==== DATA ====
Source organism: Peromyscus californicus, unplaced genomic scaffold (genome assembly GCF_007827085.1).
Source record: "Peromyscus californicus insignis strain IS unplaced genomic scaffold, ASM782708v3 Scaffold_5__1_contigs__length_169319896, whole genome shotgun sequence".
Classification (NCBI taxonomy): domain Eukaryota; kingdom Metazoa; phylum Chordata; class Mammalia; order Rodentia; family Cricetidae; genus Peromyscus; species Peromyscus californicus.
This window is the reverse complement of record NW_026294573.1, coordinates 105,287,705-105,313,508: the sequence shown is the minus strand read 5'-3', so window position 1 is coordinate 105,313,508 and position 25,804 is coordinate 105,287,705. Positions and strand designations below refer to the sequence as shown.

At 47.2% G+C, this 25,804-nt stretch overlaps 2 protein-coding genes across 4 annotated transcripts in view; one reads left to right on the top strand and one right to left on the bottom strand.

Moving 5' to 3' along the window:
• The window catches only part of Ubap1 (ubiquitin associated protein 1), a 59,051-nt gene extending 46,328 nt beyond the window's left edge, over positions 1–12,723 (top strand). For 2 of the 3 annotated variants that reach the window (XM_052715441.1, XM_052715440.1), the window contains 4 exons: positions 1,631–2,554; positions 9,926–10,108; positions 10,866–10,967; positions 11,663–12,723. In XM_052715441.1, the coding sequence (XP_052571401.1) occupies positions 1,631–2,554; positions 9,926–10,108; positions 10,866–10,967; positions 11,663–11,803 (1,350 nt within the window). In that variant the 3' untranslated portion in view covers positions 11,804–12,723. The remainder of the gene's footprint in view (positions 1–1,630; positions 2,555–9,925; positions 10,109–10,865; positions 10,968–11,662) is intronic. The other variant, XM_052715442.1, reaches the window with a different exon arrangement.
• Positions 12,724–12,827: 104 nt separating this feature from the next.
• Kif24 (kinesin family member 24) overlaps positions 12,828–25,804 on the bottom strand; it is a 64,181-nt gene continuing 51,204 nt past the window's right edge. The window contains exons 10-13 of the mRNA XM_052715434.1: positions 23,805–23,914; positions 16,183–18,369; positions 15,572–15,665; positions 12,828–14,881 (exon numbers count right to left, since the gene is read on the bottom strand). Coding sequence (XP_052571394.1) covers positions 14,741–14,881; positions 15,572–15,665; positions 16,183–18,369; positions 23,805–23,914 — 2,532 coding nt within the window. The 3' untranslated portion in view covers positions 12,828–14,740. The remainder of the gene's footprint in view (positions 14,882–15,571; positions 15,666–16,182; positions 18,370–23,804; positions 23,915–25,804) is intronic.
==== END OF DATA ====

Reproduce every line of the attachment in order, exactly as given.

Source organism: Peromyscus californicus, unplaced genomic scaffold (genome assembly GCF_007827085.1).
Source record: "Peromyscus californicus insignis strain IS unplaced genomic scaffold, ASM782708v3 Scaffold_5__1_contigs__length_169319896, whole genome shotgun sequence".
Classification (NCBI taxonomy): domain Eukaryota; kingdom Metazoa; phylum Chordata; class Mammalia; order Rodentia; family Cricetidae; genus Peromyscus; species Peromyscus californicus.
This window is the reverse complement of record NW_026294573.1, coordinates 105,287,705-105,313,508: the sequence shown is the minus strand read 5'-3', so window position 1 is coordinate 105,313,508 and position 25,804 is coordinate 105,287,705. Positions and strand designations below refer to the sequence as shown.

At 47.2% G+C, this 25,804-nt stretch overlaps 2 protein-coding genes across 4 annotated transcripts in view; one reads left to right on the top strand and one right to left on the bottom strand.

Moving 5' to 3' along the window:
• The window catches only part of Ubap1 (ubiquitin associated protein 1), a 59,051-nt gene extending 46,328 nt beyond the window's left edge, over positions 1–12,723 (top strand). For 2 of the 3 annotated variants that reach the window (XM_052715441.1, XM_052715440.1), the window contains 4 exons: positions 1,631–2,554; positions 9,926–10,108; positions 10,866–10,967; positions 11,663–12,723. In XM_052715441.1, the coding sequence (XP_052571401.1) occupies positions 1,631–2,554; positions 9,926–10,108; positions 10,866–10,967; positions 11,663–11,803 (1,350 nt within the window). In that variant the 3' untranslated portion in view covers positions 11,804–12,723. The remainder of the gene's footprint in view (positions 1–1,630; positions 2,555–9,925; positions 10,109–10,865; positions 10,968–11,662) is intronic. The other variant, XM_052715442.1, reaches the window with a different exon arrangement.
• Positions 12,724–12,827: 104 nt separating this feature from the next.
• Kif24 (kinesin family member 24) overlaps positions 12,828–25,804 on the bottom strand; it is a 64,181-nt gene continuing 51,204 nt past the window's right edge. The window contains exons 10-13 of the mRNA XM_052715434.1: positions 23,805–23,914; positions 16,183–18,369; positions 15,572–15,665; positions 12,828–14,881 (exon numbers count right to left, since the gene is read on the bottom strand). Coding sequence (XP_052571394.1) covers positions 14,741–14,881; positions 15,572–15,665; positions 16,183–18,369; positions 23,805–23,914 — 2,532 coding nt within the window. The 3' untranslated portion in view covers positions 12,828–14,740. The remainder of the gene's footprint in view (positions 14,882–15,571; positions 15,666–16,182; positions 18,370–23,804; positions 23,915–25,804) is intronic.